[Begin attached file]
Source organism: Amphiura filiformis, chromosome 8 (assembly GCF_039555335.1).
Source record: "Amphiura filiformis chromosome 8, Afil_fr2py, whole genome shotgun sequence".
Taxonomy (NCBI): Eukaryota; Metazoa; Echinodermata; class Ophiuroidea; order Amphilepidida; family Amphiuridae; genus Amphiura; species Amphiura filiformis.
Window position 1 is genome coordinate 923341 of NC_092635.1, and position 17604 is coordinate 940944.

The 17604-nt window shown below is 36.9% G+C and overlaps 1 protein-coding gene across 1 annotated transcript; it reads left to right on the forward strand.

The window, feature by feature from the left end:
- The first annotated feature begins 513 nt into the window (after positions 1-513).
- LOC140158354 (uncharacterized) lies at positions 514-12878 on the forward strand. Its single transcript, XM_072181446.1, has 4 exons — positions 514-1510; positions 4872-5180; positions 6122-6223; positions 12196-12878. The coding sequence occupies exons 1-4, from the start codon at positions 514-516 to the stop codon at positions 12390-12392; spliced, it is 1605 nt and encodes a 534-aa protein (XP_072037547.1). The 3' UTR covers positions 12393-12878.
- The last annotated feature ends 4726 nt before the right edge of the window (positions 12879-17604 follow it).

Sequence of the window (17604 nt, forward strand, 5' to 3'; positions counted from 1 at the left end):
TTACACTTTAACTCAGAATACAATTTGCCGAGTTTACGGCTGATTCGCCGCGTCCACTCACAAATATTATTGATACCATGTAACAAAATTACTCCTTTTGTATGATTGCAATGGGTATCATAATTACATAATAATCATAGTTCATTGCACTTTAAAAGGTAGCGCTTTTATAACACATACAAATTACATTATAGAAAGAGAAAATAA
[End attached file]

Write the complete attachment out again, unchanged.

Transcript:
Source organism: Amphiura filiformis, chromosome 8 (assembly GCF_039555335.1).
Source record: "Amphiura filiformis chromosome 8, Afil_fr2py, whole genome shotgun sequence".
Taxonomy (NCBI): Eukaryota; Metazoa; Echinodermata; class Ophiuroidea; order Amphilepidida; family Amphiuridae; genus Amphiura; species Amphiura filiformis.
Window position 1 is genome coordinate 923341 of NC_092635.1, and position 17604 is coordinate 940944.

The 17604-nt window shown below is 36.9% G+C and overlaps 1 protein-coding gene across 1 annotated transcript; it reads left to right on the forward strand.

The window, feature by feature from the left end:
- The first annotated feature begins 513 nt into the window (after positions 1-513).
- LOC140158354 (uncharacterized) lies at positions 514-12878 on the forward strand. Its single transcript, XM_072181446.1, has 4 exons — positions 514-1510; positions 4872-5180; positions 6122-6223; positions 12196-12878. The coding sequence occupies exons 1-4, from the start codon at positions 514-516 to the stop codon at positions 12390-12392; spliced, it is 1605 nt and encodes a 534-aa protein (XP_072037547.1). The 3' UTR covers positions 12393-12878.
- The last annotated feature ends 4726 nt before the right edge of the window (positions 12879-17604 follow it).

Sequence of the window (17604 nt, forward strand, 5' to 3'; positions counted from 1 at the left end):
TTACACTTTAACTCAGAATACAATTTGCCGAGTTTACGGCTGATTCGCCGCGTCCACTCACAAATATTATTGATACCATGTAACAAAATTACTCCTTTTGTATGATTGCAATGGGTATCATAATTACATAATAATCATAGTTCATTGCACTTTAAAAGGTAGCGCTTTTATAACACATACAAATTACATTATAGAAAGAGAAAATAA